We live in a fast-paced, technology driven, “Me-generation”, and it doesn’t show any signs of slowing down. Our modern life is not conducive to human connections. Real friendships take work. Creating community, making friends, takes real effort – and it starts with you.

In high school friendships are easier because you are with the same people, from the same town, of the same age, all day, for 4 years (sometimes more).

Life after high school makes making new friends difficult. But if you learn those skills now they will help you for the rest of your life – because making new friends can be difficult after college as well, just ask any post-grad you know.

If you find yourself feeling lonely and wondering why no one is calling or texting you, realize almost everyone else is feeling the same way. Only you can change your social situation. And while it does take effort and courage to put yourself out there, it is so worth it.

Because friends allow us to unleash a different part of ourselves. We don’t have to be our high school-self. We don’t have to be our college-self. We don’t have to be our work-self.  We don’t have to be our dating-self. We don’t have to be our I’m-trying-to-impress-people-self.

We can explore our real self.

We can delve into various interests, talk about our lives, and grow our perspectives.  And there is almost nothing better than laughing till you cry or crying till you laugh with a friend.

I’ve read a lot of quarter-life crisis books that talk about the college and post-college friendship struggle, but what drove me crazy is they only said the struggle existed – they didn’t tell me how to overcome it, how to make friends.

And then it made me feel like a loser because maybe no one else needed to know how to make friends during or after college. Maybe I was the only one.

But after many conversations I realized that was far from the truth. Many people struggle to make friends during the transitions of life, but not many people are as brave as my student was to talk about it.

Because we often think we are the only one.

So while I’m not the expert, below are some tips that I hope can help you expand your social circle, make some connections, and enjoy other people during and after college.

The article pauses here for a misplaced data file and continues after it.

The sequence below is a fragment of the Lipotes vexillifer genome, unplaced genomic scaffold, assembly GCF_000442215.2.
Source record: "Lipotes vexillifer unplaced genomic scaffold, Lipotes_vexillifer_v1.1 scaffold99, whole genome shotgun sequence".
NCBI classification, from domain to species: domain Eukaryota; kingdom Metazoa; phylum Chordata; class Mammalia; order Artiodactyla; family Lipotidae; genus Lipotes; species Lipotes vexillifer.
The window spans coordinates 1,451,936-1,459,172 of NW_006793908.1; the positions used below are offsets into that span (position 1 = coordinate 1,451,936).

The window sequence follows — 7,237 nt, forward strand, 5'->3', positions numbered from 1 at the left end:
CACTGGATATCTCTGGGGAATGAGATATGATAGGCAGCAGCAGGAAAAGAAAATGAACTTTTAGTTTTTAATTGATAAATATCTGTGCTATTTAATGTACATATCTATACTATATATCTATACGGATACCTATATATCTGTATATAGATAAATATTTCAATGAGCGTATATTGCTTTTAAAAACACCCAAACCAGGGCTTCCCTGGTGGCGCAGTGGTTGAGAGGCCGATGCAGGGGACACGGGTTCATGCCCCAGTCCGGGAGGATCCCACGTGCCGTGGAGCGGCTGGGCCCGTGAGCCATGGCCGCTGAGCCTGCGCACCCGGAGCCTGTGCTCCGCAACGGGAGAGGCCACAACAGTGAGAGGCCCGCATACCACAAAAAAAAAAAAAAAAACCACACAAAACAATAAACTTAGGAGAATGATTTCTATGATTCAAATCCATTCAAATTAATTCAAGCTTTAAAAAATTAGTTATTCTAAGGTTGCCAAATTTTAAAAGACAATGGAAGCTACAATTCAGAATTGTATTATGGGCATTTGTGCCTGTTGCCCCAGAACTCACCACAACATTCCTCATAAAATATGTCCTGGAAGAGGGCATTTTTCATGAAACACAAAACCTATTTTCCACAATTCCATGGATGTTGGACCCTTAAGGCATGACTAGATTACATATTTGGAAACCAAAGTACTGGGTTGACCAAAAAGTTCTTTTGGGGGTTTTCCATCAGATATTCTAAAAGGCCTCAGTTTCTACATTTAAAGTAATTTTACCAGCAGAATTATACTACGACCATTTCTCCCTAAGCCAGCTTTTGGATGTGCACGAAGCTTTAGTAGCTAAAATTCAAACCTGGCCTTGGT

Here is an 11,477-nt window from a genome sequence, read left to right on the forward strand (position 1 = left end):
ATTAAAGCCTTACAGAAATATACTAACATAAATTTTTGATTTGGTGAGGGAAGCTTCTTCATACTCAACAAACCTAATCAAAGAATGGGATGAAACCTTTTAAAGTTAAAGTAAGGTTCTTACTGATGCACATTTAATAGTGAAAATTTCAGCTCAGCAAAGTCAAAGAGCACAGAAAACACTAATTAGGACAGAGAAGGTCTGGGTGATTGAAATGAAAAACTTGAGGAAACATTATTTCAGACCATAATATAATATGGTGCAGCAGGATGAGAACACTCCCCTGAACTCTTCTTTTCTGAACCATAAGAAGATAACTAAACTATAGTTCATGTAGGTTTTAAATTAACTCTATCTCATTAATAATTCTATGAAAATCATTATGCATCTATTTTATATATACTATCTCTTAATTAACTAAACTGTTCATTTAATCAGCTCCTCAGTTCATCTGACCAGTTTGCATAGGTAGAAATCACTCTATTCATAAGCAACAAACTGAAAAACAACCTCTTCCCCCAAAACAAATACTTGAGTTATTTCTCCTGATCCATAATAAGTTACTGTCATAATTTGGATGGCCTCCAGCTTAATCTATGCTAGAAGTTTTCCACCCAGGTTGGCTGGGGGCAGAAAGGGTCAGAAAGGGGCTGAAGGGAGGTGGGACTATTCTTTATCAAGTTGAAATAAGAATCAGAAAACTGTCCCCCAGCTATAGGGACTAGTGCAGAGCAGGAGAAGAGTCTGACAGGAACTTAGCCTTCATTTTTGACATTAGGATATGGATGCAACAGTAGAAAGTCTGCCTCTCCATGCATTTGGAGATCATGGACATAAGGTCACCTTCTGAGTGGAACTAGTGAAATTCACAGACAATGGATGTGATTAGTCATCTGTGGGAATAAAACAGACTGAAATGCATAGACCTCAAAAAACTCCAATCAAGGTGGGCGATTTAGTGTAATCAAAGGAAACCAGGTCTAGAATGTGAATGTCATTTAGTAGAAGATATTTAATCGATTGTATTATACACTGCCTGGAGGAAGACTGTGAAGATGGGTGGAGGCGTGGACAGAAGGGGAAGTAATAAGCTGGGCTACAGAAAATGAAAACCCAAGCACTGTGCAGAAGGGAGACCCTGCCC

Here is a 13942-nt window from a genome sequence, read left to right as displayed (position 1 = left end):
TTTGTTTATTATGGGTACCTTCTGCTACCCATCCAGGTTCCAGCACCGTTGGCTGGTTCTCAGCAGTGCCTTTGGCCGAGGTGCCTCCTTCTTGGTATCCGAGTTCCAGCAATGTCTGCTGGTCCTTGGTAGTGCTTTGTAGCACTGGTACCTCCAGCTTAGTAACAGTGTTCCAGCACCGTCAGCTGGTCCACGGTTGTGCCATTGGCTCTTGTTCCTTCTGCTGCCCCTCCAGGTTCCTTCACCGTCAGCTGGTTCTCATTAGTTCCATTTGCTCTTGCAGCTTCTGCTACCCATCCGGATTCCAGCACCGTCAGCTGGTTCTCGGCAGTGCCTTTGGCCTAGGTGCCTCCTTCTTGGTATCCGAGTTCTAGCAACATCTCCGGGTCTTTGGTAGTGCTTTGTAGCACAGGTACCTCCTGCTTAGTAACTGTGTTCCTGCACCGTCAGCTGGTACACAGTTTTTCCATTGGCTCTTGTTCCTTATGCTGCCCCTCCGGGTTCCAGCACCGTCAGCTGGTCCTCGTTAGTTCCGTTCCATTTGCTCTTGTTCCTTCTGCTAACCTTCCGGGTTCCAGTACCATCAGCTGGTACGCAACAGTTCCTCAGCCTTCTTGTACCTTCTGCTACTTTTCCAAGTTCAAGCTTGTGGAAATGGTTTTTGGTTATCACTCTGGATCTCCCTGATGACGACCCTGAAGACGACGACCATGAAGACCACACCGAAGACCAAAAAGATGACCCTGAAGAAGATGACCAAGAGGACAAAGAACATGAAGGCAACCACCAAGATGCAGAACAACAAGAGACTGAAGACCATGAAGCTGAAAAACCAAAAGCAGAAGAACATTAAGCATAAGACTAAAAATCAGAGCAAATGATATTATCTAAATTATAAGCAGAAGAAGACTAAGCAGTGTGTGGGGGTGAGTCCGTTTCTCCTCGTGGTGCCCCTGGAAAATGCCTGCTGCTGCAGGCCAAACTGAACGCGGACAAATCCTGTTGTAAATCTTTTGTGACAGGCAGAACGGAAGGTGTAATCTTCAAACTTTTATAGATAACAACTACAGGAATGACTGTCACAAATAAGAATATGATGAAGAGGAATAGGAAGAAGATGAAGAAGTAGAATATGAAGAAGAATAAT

1.Take away the pressure. 
If you start imagining what your social life should look like and try to create it you will either overwhelm people or retract into your own little shell. 

Don’t try to imagine what your social life should be. Just enjoy whatever it is in the moment and in your current life stage.  Know it will change and know that is okay and perfectly normal.

2.Friends don’t have to be “forever.” 
BFF. It was fun to write each other's hands with gel pens. And some do have friends for almost their entire life and I think this is wonderful and an incredibly lucky feat.

But people move, people change, and sometimes that means our friends change.  Don’t let this get you down. Embrace the friends you have while you have them, and appreciate what they bring to your life during that time.

3.Turn Facebook into facetime. 
It’s so easy to hide behind our status and our tweets. Don’t let your social life be entirely on the computer.

Use Facebook to learn about what people are interested in or events they’re attending and GO. How many events lay dormant on your Facebook homepage? Try showing up and see what happens.

4.Be the inviter.  
How often do you wait for other people to text you to hang out? How many social events have you initiated? It isn’t hard. Invite someone out for coffee. Go to an event and invite some more people to go with you. 

Notice what’s going around town. Notice what’s going on in your campus. And just invite other people. They will love you for it.

(disclaimer: when you become the inviter sometimes you will want to put something together and everyone will be busy and no one will come. This is not because they don’t like you. It’s because we live in a world where as you get older friendships aren’t easy and people have to purposefully make it happen. Just because you are doesn’t mean they are. But keep inviting. Don’t give up. And don’t take it personally).